St. Xystus or Sixtus II

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St. Xystus, or Sixtus II., Pope and Martyr

HE was a Grecian by birth, deacon of the Roman Church under St. Stephen, and upon his demise, in 257 was chosen pope, being the twenty-fifth from St. Peter. St. Dionysius of Alexandria consulted him by three letters on certain difficulties, and recommended to him to bear a little while with the Africans and some among the Asiatics with regard to their error concerning the validity of baptism given by heretics. Accordingly this pope used towards them indulgence, contenting himself with strongly recommending the truth to them; and his successors pursued the same conduct till that error was condemned in the plenary council often mentioned by St. Austin. 1 St. Sixtus is styled by St. Cyprian a peaceable and excellent prelate. Though some have ascribed eight years to his pontificate, it is certain from all the circumstances of his history, that he only sat one year. 2 1 Continue reading

Sermon on the Transfiguration by Father Prosper Gueranger

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Sermon on the Transfiguration
by Father Prosper Gueranger (1805 – 1875)

The subject offered to our consideration, on this Second Sunday, is one of the utmost importance for the Holy Season. The Church applies to us the lesson which our Saviour gave to three of his Apostles. Let us endeavour to be more attentive to it than they were.

Jesus was about to pass from Galilee into Judea, that He might go up to Jerusalem, and be present at the Feast of the Pasch. It was that last Pasch, which was to begin with the immolation of the figurative lamb, and end with the sacrifice of the Lamb of God, Who taketh away the sins of the world. Jesus would have His disciples know him. His works had borne testimony to Him, even to those who were, in a manner, strangers to Him; but as for His Disciples, had they not every reason to be faithful to Him, even to death? Had they not listened to His words, which had such power with them, that they forced conviction? Had they not experienced His love, which it was impossible to resist? and had they not seen how patiently He had borne with their strange and untoward ways? Yes, they must have known Him. They had heard one of their company, Peter, declared that He was the Christ, the Son of the Living God (St. Math. xvi. 16). Notwithstanding this, the trial to which their faith was soon to be put, was to be of such a terrible kind, that Jesus would mercifully arm them against temptation by an extraordinary grace.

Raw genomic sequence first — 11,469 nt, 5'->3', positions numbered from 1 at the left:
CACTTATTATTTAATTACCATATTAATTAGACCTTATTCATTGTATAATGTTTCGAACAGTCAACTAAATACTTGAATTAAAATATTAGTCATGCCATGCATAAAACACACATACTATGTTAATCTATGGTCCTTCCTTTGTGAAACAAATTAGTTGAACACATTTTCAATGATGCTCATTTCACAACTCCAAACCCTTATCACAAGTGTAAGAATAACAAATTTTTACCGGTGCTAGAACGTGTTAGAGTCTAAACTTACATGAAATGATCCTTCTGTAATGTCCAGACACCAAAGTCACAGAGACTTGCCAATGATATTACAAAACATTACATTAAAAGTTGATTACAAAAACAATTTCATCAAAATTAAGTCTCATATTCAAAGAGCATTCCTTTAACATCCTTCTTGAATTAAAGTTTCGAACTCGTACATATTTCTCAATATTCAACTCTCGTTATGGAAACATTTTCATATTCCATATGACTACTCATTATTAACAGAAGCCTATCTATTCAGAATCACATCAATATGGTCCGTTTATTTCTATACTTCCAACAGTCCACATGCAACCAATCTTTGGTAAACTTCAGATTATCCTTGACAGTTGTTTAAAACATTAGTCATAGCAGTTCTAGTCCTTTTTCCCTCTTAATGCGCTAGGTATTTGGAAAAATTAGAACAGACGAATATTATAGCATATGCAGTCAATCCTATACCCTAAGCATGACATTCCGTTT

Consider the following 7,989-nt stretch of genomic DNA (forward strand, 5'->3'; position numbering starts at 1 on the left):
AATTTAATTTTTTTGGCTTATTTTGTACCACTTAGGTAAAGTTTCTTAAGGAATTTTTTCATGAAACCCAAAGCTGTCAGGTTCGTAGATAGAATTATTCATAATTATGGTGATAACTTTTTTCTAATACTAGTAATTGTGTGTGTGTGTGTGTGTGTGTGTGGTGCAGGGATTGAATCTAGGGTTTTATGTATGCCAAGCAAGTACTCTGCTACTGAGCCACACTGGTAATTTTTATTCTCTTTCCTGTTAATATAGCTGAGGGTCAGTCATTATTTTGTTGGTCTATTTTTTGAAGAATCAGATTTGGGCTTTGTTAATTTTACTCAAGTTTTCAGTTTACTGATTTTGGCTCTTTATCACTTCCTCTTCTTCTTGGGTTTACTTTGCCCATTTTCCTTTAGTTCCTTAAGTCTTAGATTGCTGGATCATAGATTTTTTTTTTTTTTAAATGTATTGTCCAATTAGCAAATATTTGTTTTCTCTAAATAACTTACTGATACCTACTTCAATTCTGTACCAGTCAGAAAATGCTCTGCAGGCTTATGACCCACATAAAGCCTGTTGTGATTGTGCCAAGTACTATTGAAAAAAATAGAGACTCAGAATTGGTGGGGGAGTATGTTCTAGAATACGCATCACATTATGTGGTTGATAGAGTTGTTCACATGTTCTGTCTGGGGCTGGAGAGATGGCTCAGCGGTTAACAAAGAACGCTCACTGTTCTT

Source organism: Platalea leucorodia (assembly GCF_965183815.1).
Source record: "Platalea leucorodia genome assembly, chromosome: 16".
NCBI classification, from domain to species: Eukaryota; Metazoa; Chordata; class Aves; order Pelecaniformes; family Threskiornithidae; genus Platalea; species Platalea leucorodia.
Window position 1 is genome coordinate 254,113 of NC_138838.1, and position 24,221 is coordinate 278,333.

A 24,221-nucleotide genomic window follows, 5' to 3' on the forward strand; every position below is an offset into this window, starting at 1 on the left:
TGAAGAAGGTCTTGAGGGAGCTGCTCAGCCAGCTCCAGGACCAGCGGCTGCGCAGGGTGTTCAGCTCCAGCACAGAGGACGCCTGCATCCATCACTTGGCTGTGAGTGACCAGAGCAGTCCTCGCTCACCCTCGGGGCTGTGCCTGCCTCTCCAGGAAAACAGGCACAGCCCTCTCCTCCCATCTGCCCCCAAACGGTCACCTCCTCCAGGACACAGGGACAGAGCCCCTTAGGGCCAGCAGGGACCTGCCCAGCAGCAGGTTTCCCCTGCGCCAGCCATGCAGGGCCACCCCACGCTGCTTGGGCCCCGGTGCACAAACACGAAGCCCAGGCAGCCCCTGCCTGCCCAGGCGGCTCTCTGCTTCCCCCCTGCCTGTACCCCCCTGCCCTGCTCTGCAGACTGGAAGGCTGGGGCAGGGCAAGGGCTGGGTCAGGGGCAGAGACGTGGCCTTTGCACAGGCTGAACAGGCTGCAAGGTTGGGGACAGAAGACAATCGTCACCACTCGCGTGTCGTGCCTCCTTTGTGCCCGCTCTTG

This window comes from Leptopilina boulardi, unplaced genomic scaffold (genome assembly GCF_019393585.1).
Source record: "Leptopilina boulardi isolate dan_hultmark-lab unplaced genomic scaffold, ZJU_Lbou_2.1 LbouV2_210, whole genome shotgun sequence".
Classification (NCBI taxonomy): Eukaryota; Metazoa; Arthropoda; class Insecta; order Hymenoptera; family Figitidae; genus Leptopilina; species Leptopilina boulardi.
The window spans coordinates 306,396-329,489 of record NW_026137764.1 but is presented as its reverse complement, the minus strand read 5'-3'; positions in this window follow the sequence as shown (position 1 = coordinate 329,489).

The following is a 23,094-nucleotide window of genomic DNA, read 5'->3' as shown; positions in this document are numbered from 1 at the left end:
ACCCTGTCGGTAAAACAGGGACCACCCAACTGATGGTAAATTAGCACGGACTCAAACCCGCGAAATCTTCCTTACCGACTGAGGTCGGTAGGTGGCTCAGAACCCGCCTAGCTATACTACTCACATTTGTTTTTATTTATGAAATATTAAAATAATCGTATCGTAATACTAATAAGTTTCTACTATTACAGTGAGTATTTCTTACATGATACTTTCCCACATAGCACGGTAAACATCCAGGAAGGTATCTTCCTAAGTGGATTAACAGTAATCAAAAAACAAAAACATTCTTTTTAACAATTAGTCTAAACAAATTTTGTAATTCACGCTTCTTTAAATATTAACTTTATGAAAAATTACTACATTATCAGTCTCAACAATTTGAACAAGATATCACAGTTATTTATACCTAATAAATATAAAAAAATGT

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Introit: Illuxérunt coruscatiónes

In Transfiguratione Domini Nostri Jesu Christi

Introitus
Ps 76:19.

Illuxérunt coruscatiónes tuæ orbi terræ: commóta est et contrémuit terra.

Your lightening illumined the world; the earth quivered and quaked.

Ps 83:2-3
Quam dilécta tabernácula tua, Dómine virtútum! concupíscit, et déficit ánima mea in átria Dómini.
V. Glória Patri, et Fílio, et Spirítui Sancto.
R. Sicut erat in princípio, et nunc, et semper, et in saecula saeculórum. Amen

How lovely is Your dwelling place, O Lord of Hosts! My soul yearns and pines for the courts of the Lord.
V. Glory be to the Father, and to the Son, and to the Holy Ghost.